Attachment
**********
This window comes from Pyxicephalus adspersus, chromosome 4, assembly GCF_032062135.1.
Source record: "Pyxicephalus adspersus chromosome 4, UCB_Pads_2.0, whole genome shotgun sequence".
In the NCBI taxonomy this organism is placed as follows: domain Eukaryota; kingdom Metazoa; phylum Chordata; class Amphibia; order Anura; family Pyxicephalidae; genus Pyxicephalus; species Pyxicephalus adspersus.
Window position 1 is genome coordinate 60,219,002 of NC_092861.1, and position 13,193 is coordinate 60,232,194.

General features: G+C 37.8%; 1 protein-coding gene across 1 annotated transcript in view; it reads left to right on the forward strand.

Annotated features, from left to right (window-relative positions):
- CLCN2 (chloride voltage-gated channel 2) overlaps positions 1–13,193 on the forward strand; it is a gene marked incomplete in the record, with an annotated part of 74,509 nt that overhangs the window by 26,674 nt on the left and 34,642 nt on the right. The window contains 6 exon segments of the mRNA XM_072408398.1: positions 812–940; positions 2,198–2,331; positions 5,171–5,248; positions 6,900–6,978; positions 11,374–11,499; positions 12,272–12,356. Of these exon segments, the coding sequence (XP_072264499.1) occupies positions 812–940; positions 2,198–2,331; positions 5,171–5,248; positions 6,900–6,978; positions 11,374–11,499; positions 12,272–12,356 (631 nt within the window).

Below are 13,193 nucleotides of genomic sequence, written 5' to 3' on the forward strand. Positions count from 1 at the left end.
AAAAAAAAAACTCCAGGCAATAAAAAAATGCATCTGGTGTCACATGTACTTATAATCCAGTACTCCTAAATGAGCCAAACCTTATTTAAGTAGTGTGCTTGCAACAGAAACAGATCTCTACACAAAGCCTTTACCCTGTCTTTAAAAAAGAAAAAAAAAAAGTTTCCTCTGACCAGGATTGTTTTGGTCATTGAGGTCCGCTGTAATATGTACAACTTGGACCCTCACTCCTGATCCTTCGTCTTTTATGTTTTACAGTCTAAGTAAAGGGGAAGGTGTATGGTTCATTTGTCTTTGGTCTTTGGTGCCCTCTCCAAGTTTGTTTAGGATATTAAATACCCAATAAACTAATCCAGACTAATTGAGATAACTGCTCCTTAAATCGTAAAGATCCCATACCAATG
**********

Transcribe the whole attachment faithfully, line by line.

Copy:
This window comes from Pyxicephalus adspersus, chromosome 4, assembly GCF_032062135.1.
Source record: "Pyxicephalus adspersus chromosome 4, UCB_Pads_2.0, whole genome shotgun sequence".
In the NCBI taxonomy this organism is placed as follows: domain Eukaryota; kingdom Metazoa; phylum Chordata; class Amphibia; order Anura; family Pyxicephalidae; genus Pyxicephalus; species Pyxicephalus adspersus.
Window position 1 is genome coordinate 60,219,002 of NC_092861.1, and position 13,193 is coordinate 60,232,194.

General features: G+C 37.8%; 1 protein-coding gene across 1 annotated transcript in view; it reads left to right on the forward strand.

Annotated features, from left to right (window-relative positions):
- CLCN2 (chloride voltage-gated channel 2) overlaps positions 1–13,193 on the forward strand; it is a gene marked incomplete in the record, with an annotated part of 74,509 nt that overhangs the window by 26,674 nt on the left and 34,642 nt on the right. The window contains 6 exon segments of the mRNA XM_072408398.1: positions 812–940; positions 2,198–2,331; positions 5,171–5,248; positions 6,900–6,978; positions 11,374–11,499; positions 12,272–12,356. Of these exon segments, the coding sequence (XP_072264499.1) occupies positions 812–940; positions 2,198–2,331; positions 5,171–5,248; positions 6,900–6,978; positions 11,374–11,499; positions 12,272–12,356 (631 nt within the window).

Below are 13,193 nucleotides of genomic sequence, written 5' to 3' on the forward strand. Positions count from 1 at the left end.
AAAAAAAAAACTCCAGGCAATAAAAAAATGCATCTGGTGTCACATGTACTTATAATCCAGTACTCCTAAATGAGCCAAACCTTATTTAAGTAGTGTGCTTGCAACAGAAACAGATCTCTACACAAAGCCTTTACCCTGTCTTTAAAAAAGAAAAAAAAAAAGTTTCCTCTGACCAGGATTGTTTTGGTCATTGAGGTCCGCTGTAATATGTACAACTTGGACCCTCACTCCTGATCCTTCGTCTTTTATGTTTTACAGTCTAAGTAAAGGGGAAGGTGTATGGTTCATTTGTCTTTGGTCTTTGGTGCCCTCTCCAAGTTTGTTTAGGATATTAAATACCCAATAAACTAATCCAGACTAATTGAGATAACTGCTCCTTAAATCGTAAAGATCCCATACCAATG